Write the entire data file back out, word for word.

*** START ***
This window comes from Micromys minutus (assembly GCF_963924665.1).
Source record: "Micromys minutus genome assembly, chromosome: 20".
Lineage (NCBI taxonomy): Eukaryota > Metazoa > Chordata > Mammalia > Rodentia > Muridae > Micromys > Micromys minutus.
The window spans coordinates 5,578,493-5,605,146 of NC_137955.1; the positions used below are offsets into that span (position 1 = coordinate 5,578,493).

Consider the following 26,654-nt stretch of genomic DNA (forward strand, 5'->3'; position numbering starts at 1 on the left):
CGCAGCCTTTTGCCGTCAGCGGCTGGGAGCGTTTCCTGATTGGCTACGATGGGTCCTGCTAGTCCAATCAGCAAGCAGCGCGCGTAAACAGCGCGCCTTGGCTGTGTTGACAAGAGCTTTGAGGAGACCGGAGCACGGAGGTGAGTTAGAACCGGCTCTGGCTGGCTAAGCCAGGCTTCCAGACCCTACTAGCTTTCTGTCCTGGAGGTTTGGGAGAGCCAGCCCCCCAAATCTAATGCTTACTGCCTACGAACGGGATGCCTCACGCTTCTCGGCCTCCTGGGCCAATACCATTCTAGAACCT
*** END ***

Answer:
This window comes from Micromys minutus (assembly GCF_963924665.1).
Source record: "Micromys minutus genome assembly, chromosome: 20".
Lineage (NCBI taxonomy): Eukaryota > Metazoa > Chordata > Mammalia > Rodentia > Muridae > Micromys > Micromys minutus.
The window spans coordinates 5,578,493-5,605,146 of NC_137955.1; the positions used below are offsets into that span (position 1 = coordinate 5,578,493).

Consider the following 26,654-nt stretch of genomic DNA (forward strand, 5'->3'; position numbering starts at 1 on the left):
CGCAGCCTTTTGCCGTCAGCGGCTGGGAGCGTTTCCTGATTGGCTACGATGGGTCCTGCTAGTCCAATCAGCAAGCAGCGCGCGTAAACAGCGCGCCTTGGCTGTGTTGACAAGAGCTTTGAGGAGACCGGAGCACGGAGGTGAGTTAGAACCGGCTCTGGCTGGCTAAGCCAGGCTTCCAGACCCTACTAGCTTTCTGTCCTGGAGGTTTGGGAGAGCCAGCCCCCCAAATCTAATGCTTACTGCCTACGAACGGGATGCCTCACGCTTCTCGGCCTCCTGGGCCAATACCATTCTAGAACCT